Adam and I have basically lived somewhere different every season so far. We are really trying to find a fit for both the off season and during season. Our first year was Utah, which was great! That is where we met, fell in love, got married, and built a lot of relationships with amazing people. Our friends were there and our family was there. And it was easy for the summer Adam was gone. I would have been happy staying there. But then there was an opportunity to move to Arizona with my job which meant only 4 and half months apart rather than 7. It felt so right. So I took the transfer, we packed up, and we moved to Arizona. And it was great at first! But as soon as Adam left I felt really alone. No friends, no family, no full time support from people who cared about me, and my job wasn't a match for what I like to do. I was basically miserable and it got to the point that Adam could tell from across the country. And he felt really bad. So he asked me where I would want to be. I said Utah or Idaho. And he said go find a job! And so I did. I had options in both states, but at the end of the day Idaho felt best. A great job which offered work-life balance, family, friends, volunteer work, and lots of opportunities to grow and learn. So here we are in Idaho. And I can honestly say there has never been a better fit for our situation.

Seven months is a long time! Is that hard?

Yeah. I won't lie. When Adam leaves it is the hardest. And every year it gets harder, which you would think is not the case since we are getting used to it. But every year we have built a stronger relationship and so it really is hard when he leaves. Bu you know what? I wouldn't have it any other way. I am so happy to be supporting my husband as he lives out his dream, a dream he has had since before he even knew I existed. And I know he would so the same things for me. I love hearing his enthusiasm about how practice went. I look forward to Facetime every single night. I get excited to go visit him and watch his games and meet his teammates. The best choice that we have made though, that makes it easier, is we have included the gospel in our long distance relationship because it is an important aspect of our life. We read scriptures and say prayer together every night when we Facetime. Seven months apart is a long time. It isn't easy, but it is totally worth it to see our communication strengthen and our love for each other deepen in a way that I don't think would have happened without the long distance.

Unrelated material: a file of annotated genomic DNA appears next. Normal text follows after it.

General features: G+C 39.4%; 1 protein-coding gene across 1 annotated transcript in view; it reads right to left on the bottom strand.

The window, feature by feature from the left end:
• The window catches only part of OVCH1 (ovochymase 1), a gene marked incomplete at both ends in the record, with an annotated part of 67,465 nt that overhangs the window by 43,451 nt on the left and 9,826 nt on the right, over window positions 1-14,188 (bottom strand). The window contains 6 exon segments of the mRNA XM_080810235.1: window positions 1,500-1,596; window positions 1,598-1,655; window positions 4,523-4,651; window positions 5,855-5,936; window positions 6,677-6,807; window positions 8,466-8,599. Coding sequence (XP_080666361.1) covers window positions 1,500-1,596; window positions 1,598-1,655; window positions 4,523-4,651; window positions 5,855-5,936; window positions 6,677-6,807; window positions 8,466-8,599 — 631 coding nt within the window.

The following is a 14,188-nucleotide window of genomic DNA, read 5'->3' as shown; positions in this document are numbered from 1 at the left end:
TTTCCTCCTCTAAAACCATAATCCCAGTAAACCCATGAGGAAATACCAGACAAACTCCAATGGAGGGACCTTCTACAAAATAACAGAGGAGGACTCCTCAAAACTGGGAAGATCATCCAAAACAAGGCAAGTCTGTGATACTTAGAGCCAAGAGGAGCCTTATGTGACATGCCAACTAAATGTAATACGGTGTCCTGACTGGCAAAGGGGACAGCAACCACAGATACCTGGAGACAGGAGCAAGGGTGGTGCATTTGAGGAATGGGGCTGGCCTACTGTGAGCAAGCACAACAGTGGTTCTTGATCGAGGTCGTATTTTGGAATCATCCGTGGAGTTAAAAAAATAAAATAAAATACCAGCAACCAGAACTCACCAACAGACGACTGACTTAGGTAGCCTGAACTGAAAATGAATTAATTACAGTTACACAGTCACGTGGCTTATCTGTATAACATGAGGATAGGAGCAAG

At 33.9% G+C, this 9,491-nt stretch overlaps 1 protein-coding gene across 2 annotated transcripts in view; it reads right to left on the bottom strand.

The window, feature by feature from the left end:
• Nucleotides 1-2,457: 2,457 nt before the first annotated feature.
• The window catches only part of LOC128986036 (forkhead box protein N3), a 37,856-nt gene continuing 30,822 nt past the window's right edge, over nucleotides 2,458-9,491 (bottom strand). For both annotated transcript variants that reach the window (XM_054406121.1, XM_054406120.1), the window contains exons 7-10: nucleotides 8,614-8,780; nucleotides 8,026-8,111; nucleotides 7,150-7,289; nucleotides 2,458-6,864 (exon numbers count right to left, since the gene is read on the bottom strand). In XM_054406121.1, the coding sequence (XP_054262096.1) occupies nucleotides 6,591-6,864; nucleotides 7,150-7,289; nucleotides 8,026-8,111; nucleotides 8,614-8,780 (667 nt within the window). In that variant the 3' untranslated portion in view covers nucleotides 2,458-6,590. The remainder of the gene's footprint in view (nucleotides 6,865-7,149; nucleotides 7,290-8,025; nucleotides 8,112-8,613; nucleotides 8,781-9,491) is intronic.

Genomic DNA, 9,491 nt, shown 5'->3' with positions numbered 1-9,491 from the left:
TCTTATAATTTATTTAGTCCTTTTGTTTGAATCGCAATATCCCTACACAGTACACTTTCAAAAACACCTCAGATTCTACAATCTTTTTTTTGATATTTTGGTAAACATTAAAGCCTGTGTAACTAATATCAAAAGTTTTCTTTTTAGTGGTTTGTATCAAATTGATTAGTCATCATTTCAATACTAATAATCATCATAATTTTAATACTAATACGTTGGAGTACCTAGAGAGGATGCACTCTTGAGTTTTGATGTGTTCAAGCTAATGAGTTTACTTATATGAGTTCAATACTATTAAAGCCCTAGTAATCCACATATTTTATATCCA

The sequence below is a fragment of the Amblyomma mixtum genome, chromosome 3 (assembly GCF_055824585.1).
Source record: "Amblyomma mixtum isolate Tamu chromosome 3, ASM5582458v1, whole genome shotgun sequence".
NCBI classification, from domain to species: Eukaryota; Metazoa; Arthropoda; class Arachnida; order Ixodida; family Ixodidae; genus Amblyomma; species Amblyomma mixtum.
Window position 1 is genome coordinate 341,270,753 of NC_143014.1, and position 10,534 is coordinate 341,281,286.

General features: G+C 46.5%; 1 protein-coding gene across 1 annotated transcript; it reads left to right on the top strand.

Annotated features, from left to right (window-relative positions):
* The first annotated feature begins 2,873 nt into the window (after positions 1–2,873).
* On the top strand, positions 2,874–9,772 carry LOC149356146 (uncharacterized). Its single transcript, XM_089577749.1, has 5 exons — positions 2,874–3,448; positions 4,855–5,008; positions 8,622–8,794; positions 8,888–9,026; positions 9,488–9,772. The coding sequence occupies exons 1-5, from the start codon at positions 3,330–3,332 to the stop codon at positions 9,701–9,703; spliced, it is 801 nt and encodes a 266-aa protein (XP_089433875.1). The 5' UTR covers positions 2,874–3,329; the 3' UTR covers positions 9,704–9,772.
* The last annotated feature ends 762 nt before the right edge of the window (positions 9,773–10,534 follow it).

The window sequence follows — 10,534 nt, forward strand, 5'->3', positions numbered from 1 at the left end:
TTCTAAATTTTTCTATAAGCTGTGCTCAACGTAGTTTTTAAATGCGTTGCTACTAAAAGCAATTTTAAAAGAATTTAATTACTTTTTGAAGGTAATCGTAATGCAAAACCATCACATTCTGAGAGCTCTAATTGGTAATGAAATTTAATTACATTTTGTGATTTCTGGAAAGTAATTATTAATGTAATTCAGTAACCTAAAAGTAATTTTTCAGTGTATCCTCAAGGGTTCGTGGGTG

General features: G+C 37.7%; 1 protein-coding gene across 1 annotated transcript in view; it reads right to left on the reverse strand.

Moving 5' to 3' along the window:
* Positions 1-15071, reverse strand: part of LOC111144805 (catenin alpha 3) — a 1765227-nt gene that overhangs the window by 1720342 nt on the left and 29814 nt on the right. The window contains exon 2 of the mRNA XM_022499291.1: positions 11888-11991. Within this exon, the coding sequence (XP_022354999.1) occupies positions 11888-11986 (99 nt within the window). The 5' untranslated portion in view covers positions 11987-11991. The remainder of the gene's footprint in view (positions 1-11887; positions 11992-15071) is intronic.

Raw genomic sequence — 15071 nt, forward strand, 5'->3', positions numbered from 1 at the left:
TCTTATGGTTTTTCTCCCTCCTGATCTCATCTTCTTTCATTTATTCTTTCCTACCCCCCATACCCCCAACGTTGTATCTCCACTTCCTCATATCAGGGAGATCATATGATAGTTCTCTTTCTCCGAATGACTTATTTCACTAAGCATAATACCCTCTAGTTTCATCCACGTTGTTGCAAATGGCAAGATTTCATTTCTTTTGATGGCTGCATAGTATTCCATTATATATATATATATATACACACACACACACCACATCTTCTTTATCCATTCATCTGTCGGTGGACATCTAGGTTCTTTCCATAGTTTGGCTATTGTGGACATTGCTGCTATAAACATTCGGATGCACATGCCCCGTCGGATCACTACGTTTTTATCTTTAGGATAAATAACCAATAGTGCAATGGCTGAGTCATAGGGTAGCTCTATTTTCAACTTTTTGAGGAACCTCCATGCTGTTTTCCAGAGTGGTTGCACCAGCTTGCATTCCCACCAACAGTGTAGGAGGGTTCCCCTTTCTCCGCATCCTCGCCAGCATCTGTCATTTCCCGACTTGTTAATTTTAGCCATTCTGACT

And that is the answers I have to all of the questions that I have been asked many times this year. But I am always open to answering more. Because if you are anything like me, you are curious and slightly nosy. But this is an experience I am totally willing to share with you. Because if it doesn't help you in some shape or form, it might help someone else. This is a life I never expected for myself, but the support and the lessons learned are totally unique and I am happy to share what I can.